(2)

under the limited liability principle. denotes the risk class of this kind of assets. The risk is classified in accordance to the criterion of the second-order stochastic dominance (mean preserving spread). That is, if and only if asset is riskier than asset, then the equation

(3)

holds. denotes the cumulative distribution function (CDF) of. Equality holds only when. The interval is the domain of. It is assumed that there is no mass in CDF and the expected return without the limited liability principle is zero. This leads us to the following equation:

(4)

In addition, an elementary calculus leads us to

(5)

This is the property that Stiglitz and Weiss [2] induce.

The lifetime budget constraint after the revelation of the value of becomes

(6)

where refers to the nominal profits, which individual receives.

The corresponding indirect utility function is

(7)

where is a linear homogenous function. Since it is assumed that the equilibrium of the labor market is interior in the sense that some individuals are always unemployed, the equilibrium condition requires that there is no gain by being employed. Accordingly, from Equation (7), the equilibrium nominal wage becomes

(8)

Meanwhile, since the indirect utility function is a linear function of, the choice of bubbly asset is separable from other economic decisions; and hence, all individuals invest in the riskiest bubbly asset as far as admissible. This is apparent from inequality (5). If an economy consists of innumerable individuals and the law of large number is upheld, the average private return from such an asset is

where denotes the admissibly riskier asset. Whenever is risky enough, from inequality (5), one must note that the average rate of return of the bubbly asset exceeds that of the alternative investment opportunity: money.

From Equation (4), the following relationship is obtained:

(9)

The right-hand side of Equation (9) represents the aggregate capital loss of the overall economy. This is a natural consequence that comes from the fact that speculating a bubbly asset is essentially equal to participating in a zero-sum game.

What is important in this vein is that a subsidy from the government is necessary to sustain the limited liability principle. As evident in Equation (9), substantial individuals lose money beyond their payment ability. Therefore, once the capital gain of lucky individuals is actualized, this incurs the subsidy to the government for compensating the unpayable capital loss even though time elapses before performing such a rescue for lost investors in reality. Purchasing non-performing debts emerged from the speculative bubble is a typical example. It is assumed that such expenditure is entirely financed by the issuance of new money.

Lastly, as the lifetime utility function is assumed to be linear homogenous, one obtains the following aggregate consumption function, c, of young individual:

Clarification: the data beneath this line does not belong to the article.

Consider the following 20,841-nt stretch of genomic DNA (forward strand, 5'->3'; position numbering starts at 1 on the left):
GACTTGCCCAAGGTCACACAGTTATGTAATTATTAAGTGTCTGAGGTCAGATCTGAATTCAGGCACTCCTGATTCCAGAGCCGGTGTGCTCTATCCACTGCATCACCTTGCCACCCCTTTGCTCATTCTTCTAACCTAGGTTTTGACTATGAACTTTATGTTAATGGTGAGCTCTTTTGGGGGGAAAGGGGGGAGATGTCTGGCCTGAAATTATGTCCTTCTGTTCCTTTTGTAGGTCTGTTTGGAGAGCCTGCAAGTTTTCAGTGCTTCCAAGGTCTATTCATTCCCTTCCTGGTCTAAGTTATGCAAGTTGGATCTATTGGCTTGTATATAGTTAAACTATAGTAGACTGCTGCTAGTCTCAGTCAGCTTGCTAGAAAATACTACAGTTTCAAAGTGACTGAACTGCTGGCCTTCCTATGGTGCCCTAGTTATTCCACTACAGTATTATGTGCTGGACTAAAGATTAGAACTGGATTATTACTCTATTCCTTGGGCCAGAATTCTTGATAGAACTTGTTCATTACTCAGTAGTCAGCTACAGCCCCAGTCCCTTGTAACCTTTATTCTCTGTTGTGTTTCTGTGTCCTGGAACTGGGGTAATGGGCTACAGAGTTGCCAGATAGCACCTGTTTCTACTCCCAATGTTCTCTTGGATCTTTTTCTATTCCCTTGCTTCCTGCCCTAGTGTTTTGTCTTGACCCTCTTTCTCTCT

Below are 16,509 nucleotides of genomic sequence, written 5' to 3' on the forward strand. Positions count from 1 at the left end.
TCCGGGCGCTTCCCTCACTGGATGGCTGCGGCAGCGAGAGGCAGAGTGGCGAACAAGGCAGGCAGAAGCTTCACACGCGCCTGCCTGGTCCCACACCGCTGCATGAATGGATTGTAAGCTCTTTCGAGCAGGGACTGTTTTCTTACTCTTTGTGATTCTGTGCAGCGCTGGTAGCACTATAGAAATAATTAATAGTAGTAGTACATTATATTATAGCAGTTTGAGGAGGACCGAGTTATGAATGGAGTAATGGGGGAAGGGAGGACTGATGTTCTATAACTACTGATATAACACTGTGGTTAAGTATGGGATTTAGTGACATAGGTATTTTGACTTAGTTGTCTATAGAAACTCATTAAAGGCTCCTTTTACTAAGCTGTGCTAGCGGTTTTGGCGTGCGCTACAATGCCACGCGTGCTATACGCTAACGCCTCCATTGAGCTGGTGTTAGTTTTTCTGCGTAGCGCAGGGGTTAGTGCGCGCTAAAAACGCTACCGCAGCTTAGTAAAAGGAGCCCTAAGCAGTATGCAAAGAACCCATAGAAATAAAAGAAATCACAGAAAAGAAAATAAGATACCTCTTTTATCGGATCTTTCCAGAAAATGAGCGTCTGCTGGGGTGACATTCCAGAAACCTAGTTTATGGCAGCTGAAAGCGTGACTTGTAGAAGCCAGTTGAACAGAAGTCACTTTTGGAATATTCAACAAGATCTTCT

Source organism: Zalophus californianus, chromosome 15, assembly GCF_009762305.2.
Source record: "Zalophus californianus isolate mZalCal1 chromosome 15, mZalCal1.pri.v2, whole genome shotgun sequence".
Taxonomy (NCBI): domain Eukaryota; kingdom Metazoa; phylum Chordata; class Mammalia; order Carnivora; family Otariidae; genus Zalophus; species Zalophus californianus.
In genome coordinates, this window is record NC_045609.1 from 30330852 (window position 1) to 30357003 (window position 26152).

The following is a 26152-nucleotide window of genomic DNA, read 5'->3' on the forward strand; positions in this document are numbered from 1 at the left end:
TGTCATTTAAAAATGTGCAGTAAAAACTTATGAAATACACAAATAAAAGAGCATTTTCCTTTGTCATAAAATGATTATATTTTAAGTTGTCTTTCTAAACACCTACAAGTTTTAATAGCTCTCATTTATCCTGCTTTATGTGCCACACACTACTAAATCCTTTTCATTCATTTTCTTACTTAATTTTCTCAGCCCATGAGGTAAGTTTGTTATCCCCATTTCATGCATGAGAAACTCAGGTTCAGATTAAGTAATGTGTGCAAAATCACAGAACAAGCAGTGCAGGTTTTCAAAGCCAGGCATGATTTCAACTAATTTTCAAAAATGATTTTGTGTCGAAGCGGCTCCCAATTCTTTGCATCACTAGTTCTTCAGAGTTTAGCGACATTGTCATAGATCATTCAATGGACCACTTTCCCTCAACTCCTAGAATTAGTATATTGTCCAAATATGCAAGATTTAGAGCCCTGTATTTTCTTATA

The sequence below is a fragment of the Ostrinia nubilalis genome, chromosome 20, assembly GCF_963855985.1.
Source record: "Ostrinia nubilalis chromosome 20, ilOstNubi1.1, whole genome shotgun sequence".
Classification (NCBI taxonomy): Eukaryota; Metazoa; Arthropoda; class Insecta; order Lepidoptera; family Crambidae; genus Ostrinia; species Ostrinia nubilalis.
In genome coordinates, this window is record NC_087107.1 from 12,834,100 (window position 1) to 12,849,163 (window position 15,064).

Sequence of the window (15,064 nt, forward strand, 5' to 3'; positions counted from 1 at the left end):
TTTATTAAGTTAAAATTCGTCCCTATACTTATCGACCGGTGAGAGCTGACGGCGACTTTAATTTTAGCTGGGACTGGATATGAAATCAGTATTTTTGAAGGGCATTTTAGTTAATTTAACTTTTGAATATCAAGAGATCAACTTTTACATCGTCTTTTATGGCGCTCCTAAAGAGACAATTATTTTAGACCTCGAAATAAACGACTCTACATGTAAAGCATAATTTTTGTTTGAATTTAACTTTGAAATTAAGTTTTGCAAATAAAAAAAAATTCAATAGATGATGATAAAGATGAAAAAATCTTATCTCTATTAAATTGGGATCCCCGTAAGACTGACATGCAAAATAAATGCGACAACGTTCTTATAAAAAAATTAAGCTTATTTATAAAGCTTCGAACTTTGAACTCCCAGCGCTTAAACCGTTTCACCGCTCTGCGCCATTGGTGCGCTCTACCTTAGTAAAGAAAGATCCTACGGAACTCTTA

(10)

where and are nominal real aggregate incomes.

2.2. Firms

Firm j faces the following demand function,:

(11)

where is the real aggregate income per firm. Accordingly, the profit-maximization condition leads us to

(12)

Substituting Equation (8) into Equation (12) and aggregating both sides of Equation (12) on j, I obtain

(13)

Equation (13) is vital for the theory. The equilibrium inflation rate (or the inverse of the rate of return of the widely defined liquidity) is determined by Equation (13) unrelated to the nominal stock of the widely defined liquidity. This implies that an equilibrium path of the price level can be unaffected by the monetary condition in an economy. Thus, the liquidity becomes non-neutral even though there is no stickiness in prices and the nominal wage. Equation (13) enables us to analyze the macroeconomic implication of speculative bubbles.

2.3. The Government

The budget constraint of the government is denoted as

(14)

where is the supply of the widely defined liquidity. The left-hand side is the total revenue of the government, which consists of the real tax revenue and the real is-

suance of the new widely liquidity. The right-hand side is the real govern-

ment expenditure toward the infrastructure that is indispensable to sustain the economy. It is assumed that government expenditure for each commodity will follow the same pattern as that of the individual.

2.4. Market Equilibrium

There are three markets in this model: the goods market, the liquidity market, and the labor market. The two former markets are not independent from the budget constraints of the young generation (6) and the government’s budget constraint (14). The aggregate goods market achieves the equilibrium when

(15)

where subscript n means that the variables are measured by per capita term.

Policy variables are the real tax per capita, , and the real liquidity per capita,. The endogenous variables are, the real income per capita, , and the inflation rate,. The structural equations are Equations (13) and (15). Thus, the model is completely closed.

3. Comparative Statics

3.1. Monetary-Fiscal Policy and Speculative Bubbles

This subsection deals with how the tightness of monetary-fiscal policy affects the seriousness of speculative bubbles. It is evident from the discussion in Section 2.1 that the real widely defined liquidity per capita, , must exceed the average debt per capita

emerging from the bust of the bubble:. For simplicity, it is

assumed that the following relationship is upheld in the provision of the widely defined liquidity:

(16)

Equation (16) implies that the additional widely defined liquidity per capita is entirely included in the compensation for the busted bubble at period t and redeemed within the subsequent period. To put it differently, whenever individuals rationally expect that the monetary authority adopts a more forbearing policy, they speculate a riskier zero-sum asset (they choose an asset that takes a higher value of).